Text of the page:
Armenia was also a key to getting the standards back.  The handing over of royal hostages was a common feature of ancient diplomacy and as years and treaties went by, Rome began accumulating hostages more rapidly than the Parthians accumulated Roman army standards.  By 21 B.C. those hostages included the son of the Parthian king and the brother of the Armenian king.  In an inspired act of bargaining, Augustus (now the king of the nacient Roman Empire) offered to return these hostages in return for the standards.  Phraates IV, the embattled Parthian king, agreed.  Augustus was to get by diplomacy and patience what had been lost by aggression and incompetence.  Or so it appeared.

After a year had passed with no standards arriving from the East, Augustus showed himself the master of another form of diplomacy, the blatant threat of force.  Augustus marched an army into Syria while his stepson Tiberius marched another into Asia Minor.  These 'maneuvers' accomplished their aim and the lost standards were promptly returned, proving that one can accomplish more with diplomacy and an army than one can accomplish with diplomacy.  The return of the lost standards was one of the great accomplishments of Augustus' reign, being noted on the coinage, illustrated on statues and recorded on the walls of Augustus' tomb.

Which brings us back to young Musa, the Roman slave girl sent to Phraates IV as part of the deal.  Musa used her beauty, charms and lethal cunning to move her son by Phraates up the short list of possible heirs, the list ever growing shorter as other sons were banished, traded to Rome as hostages or mysteriously poisoned.  When Phraatakes finally rose to the top of the list one final cup of poison sent Phraates to his ancestors and Phraatakes was proclaimed king of the Parthians.

Musa's ambitions didn't stop there however.  Having a son for an king wasn't enough for Musa, she wanted to be queen.  How could Musa the Roman become queen of Parthia?  By marrying the King, of course.  And so, Musa married her son Phraatakes and was duly crowned.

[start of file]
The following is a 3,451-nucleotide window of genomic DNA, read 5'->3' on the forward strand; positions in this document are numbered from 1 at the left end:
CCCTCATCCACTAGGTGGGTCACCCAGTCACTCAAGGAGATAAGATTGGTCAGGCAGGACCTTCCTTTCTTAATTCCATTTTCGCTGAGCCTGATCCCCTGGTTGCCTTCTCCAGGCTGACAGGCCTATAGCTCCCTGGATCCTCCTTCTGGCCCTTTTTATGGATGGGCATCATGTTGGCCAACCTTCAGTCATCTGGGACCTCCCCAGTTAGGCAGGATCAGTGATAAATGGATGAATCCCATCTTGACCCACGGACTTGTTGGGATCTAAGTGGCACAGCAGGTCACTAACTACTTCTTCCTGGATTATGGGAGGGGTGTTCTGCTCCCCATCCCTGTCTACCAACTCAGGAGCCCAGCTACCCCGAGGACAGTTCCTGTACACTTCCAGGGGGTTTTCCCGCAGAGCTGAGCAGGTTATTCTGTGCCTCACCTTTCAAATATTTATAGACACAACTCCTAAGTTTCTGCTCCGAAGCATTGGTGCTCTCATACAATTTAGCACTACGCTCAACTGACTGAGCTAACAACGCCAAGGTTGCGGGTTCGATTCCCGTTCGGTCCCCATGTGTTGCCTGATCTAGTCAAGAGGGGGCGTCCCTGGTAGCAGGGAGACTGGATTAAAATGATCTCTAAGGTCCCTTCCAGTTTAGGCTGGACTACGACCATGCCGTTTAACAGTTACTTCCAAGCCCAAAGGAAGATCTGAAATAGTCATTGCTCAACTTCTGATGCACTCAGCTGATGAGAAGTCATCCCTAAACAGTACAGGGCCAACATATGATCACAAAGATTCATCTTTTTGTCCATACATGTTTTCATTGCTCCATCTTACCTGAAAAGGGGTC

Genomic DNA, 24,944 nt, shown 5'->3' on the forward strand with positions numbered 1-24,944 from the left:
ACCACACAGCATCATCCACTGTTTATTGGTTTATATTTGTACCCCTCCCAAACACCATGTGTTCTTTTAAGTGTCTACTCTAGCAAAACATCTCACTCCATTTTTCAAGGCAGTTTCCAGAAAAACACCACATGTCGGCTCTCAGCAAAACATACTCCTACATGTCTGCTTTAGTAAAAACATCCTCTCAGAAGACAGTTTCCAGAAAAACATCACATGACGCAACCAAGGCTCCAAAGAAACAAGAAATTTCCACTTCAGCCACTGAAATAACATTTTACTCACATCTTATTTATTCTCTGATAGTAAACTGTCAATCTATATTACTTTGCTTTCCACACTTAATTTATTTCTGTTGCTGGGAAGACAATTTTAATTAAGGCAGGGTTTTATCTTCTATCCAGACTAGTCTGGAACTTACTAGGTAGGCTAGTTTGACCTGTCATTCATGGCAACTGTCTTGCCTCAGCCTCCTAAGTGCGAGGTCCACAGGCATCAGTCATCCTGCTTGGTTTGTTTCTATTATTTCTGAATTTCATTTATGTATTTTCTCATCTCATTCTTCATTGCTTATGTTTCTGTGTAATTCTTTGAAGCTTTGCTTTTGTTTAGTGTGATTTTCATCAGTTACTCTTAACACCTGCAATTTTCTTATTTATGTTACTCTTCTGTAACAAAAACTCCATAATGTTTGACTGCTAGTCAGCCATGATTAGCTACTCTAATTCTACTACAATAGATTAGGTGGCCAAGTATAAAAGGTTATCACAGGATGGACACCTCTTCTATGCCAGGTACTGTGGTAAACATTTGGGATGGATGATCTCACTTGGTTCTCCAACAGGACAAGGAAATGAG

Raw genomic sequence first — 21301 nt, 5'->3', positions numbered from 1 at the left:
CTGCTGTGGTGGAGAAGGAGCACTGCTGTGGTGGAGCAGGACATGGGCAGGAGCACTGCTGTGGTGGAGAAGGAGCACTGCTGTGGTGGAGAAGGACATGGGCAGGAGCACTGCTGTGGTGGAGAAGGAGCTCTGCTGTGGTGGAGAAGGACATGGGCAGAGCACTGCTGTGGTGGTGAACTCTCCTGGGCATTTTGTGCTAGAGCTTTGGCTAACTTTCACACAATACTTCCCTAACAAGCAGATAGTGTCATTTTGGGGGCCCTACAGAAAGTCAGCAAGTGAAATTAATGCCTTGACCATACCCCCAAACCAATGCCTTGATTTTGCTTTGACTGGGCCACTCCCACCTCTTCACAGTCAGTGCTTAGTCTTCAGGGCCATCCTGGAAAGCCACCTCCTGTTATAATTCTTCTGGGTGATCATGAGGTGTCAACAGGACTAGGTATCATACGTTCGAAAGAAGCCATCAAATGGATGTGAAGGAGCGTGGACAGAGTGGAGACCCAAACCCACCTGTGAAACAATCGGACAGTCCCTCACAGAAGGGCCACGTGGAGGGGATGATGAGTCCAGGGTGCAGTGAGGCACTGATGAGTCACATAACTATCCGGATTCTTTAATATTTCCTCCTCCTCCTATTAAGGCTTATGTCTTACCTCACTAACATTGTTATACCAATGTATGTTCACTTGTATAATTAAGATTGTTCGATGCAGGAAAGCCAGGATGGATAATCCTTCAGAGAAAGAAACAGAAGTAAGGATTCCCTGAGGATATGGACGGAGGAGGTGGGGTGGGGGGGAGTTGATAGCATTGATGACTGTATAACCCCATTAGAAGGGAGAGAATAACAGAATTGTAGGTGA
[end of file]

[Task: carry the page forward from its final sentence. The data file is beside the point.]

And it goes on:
And so that is the story of Musa.  Just a good old-fashioned love story really.  King meets girl, girl has son, king promotes son, Mom poisons king, new king marries Mom. 

I do so love a happy ending...

Oh, and the Royal Genealogist?  Well, the poor man was faced with quite a dilemma.  You see, one of the formal titles of the Parthian King was "Brother of the Moon and Stars".  The poor genealogist was faced with trying to develop coherent titles for any children Musa and Phraatakes might have.  If a son and heir were to come along, not only would he be both brother and son to the King, but both brother and nephew of the moon as well.  This of course would make the moon its own uncle.  Faced with a cascading series of paradoxical royal titles, the poor genealogist took the easy way out and hung himself.  A sad waste really, since the Parthians quickly grew tired of being ruled by a slave and her son and the two were sent packing within two years.  

After all, you have to have standards...